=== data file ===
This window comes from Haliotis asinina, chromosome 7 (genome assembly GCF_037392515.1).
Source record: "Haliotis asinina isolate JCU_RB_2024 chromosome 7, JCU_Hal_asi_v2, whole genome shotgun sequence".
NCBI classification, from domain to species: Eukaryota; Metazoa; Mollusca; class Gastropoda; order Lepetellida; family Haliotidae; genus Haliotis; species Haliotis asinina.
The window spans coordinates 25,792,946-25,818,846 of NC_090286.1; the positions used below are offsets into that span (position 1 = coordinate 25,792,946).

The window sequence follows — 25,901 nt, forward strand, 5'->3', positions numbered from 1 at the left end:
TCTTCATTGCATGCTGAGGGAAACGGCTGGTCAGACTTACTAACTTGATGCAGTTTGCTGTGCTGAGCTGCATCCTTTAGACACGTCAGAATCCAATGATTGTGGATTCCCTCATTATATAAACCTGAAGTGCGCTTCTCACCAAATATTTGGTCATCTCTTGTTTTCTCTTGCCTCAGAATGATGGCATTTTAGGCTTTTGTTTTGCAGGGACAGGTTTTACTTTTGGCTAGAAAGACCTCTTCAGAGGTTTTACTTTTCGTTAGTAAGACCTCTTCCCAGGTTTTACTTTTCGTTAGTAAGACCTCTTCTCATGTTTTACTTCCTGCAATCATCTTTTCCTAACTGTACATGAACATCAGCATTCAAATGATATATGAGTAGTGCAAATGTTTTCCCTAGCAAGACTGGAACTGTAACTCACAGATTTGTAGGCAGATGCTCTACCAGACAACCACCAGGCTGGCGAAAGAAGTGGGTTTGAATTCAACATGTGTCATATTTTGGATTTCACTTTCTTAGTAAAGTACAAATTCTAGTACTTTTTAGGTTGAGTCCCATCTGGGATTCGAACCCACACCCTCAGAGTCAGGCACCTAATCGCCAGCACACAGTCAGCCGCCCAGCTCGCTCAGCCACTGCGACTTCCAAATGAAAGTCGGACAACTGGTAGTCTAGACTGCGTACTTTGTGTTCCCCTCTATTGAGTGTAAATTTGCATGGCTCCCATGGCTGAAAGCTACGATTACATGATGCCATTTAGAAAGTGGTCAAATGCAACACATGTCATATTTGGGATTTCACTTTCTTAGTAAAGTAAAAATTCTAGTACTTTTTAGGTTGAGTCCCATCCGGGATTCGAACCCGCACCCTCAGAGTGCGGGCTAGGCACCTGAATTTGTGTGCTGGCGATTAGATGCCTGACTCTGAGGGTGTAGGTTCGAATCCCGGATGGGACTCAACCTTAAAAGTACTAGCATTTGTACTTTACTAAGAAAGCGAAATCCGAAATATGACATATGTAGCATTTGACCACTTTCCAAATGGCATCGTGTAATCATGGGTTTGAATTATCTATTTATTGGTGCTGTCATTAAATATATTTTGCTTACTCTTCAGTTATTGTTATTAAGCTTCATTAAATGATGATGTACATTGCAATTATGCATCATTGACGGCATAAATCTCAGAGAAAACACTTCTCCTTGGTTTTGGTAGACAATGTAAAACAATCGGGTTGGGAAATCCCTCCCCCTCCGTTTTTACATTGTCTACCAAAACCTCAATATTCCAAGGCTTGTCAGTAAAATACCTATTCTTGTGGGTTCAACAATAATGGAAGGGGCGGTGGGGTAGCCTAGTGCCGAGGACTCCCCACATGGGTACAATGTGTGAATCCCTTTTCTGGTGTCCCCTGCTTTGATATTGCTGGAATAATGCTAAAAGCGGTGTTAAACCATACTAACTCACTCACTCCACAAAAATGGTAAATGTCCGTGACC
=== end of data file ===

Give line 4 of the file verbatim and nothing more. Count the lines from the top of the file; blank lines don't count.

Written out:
The window spans coordinates 25,792,946-25,818,846 of NC_090286.1; the positions used below are offsets into that span (position 1 = coordinate 25,792,946).